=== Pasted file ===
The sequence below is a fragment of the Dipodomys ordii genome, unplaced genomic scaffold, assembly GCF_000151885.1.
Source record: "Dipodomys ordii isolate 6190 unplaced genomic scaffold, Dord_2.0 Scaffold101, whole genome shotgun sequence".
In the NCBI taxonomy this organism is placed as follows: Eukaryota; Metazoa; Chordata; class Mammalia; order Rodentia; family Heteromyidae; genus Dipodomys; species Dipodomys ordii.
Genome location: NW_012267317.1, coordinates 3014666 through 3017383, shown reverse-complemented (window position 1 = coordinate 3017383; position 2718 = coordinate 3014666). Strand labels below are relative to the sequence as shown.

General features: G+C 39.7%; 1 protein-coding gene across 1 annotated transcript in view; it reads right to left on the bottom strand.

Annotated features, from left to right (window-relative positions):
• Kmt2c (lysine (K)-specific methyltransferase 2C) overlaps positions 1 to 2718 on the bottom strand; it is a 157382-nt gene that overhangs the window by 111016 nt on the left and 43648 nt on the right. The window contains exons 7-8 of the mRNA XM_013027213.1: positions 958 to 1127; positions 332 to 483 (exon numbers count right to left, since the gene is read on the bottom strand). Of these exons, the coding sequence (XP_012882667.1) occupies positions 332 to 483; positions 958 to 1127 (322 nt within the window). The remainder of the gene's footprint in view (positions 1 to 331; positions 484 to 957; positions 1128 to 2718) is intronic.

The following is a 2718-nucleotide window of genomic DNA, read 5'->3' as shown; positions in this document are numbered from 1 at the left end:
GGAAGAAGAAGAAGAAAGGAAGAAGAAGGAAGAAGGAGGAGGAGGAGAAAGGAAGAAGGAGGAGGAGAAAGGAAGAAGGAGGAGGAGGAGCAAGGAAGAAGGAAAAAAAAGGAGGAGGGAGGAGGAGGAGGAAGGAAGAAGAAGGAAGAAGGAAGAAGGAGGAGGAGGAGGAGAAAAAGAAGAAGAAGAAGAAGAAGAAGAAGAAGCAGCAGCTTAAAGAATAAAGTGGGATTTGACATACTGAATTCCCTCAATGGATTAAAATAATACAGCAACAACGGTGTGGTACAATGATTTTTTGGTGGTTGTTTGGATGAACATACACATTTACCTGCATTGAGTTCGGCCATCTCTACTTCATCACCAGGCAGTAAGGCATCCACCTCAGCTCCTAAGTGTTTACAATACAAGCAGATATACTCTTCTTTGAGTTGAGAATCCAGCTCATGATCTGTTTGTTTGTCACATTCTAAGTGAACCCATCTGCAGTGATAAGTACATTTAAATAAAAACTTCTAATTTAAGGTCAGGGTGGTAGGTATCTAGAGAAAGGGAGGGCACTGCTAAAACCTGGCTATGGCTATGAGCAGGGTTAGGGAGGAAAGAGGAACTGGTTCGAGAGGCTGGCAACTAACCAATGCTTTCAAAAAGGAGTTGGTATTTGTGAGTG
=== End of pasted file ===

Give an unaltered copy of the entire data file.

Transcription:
The sequence below is a fragment of the Dipodomys ordii genome, unplaced genomic scaffold, assembly GCF_000151885.1.
Source record: "Dipodomys ordii isolate 6190 unplaced genomic scaffold, Dord_2.0 Scaffold101, whole genome shotgun sequence".
In the NCBI taxonomy this organism is placed as follows: Eukaryota; Metazoa; Chordata; class Mammalia; order Rodentia; family Heteromyidae; genus Dipodomys; species Dipodomys ordii.
Genome location: NW_012267317.1, coordinates 3014666 through 3017383, shown reverse-complemented (window position 1 = coordinate 3017383; position 2718 = coordinate 3014666). Strand labels below are relative to the sequence as shown.

General features: G+C 39.7%; 1 protein-coding gene across 1 annotated transcript in view; it reads right to left on the bottom strand.

Annotated features, from left to right (window-relative positions):
• Kmt2c (lysine (K)-specific methyltransferase 2C) overlaps positions 1 to 2718 on the bottom strand; it is a 157382-nt gene that overhangs the window by 111016 nt on the left and 43648 nt on the right. The window contains exons 7-8 of the mRNA XM_013027213.1: positions 958 to 1127; positions 332 to 483 (exon numbers count right to left, since the gene is read on the bottom strand). Of these exons, the coding sequence (XP_012882667.1) occupies positions 332 to 483; positions 958 to 1127 (322 nt within the window). The remainder of the gene's footprint in view (positions 1 to 331; positions 484 to 957; positions 1128 to 2718) is intronic.

The following is a 2718-nucleotide window of genomic DNA, read 5'->3' as shown; positions in this document are numbered from 1 at the left end:
GGAAGAAGAAGAAGAAAGGAAGAAGAAGGAAGAAGGAGGAGGAGGAGAAAGGAAGAAGGAGGAGGAGAAAGGAAGAAGGAGGAGGAGGAGCAAGGAAGAAGGAAAAAAAAGGAGGAGGGAGGAGGAGGAGGAAGGAAGAAGAAGGAAGAAGGAAGAAGGAGGAGGAGGAGGAGAAAAAGAAGAAGAAGAAGAAGAAGAAGAAGAAGCAGCAGCTTAAAGAATAAAGTGGGATTTGACATACTGAATTCCCTCAATGGATTAAAATAATACAGCAACAACGGTGTGGTACAATGATTTTTTGGTGGTTGTTTGGATGAACATACACATTTACCTGCATTGAGTTCGGCCATCTCTACTTCATCACCAGGCAGTAAGGCATCCACCTCAGCTCCTAAGTGTTTACAATACAAGCAGATATACTCTTCTTTGAGTTGAGAATCCAGCTCATGATCTGTTTGTTTGTCACATTCTAAGTGAACCCATCTGCAGTGATAAGTACATTTAAATAAAAACTTCTAATTTAAGGTCAGGGTGGTAGGTATCTAGAGAAAGGGAGGGCACTGCTAAAACCTGGCTATGGCTATGAGCAGGGTTAGGGAGGAAAGAGGAACTGGTTCGAGAGGCTGGCAACTAACCAATGCTTTCAAAAAGGAGTTGGTATTTGTGAGTG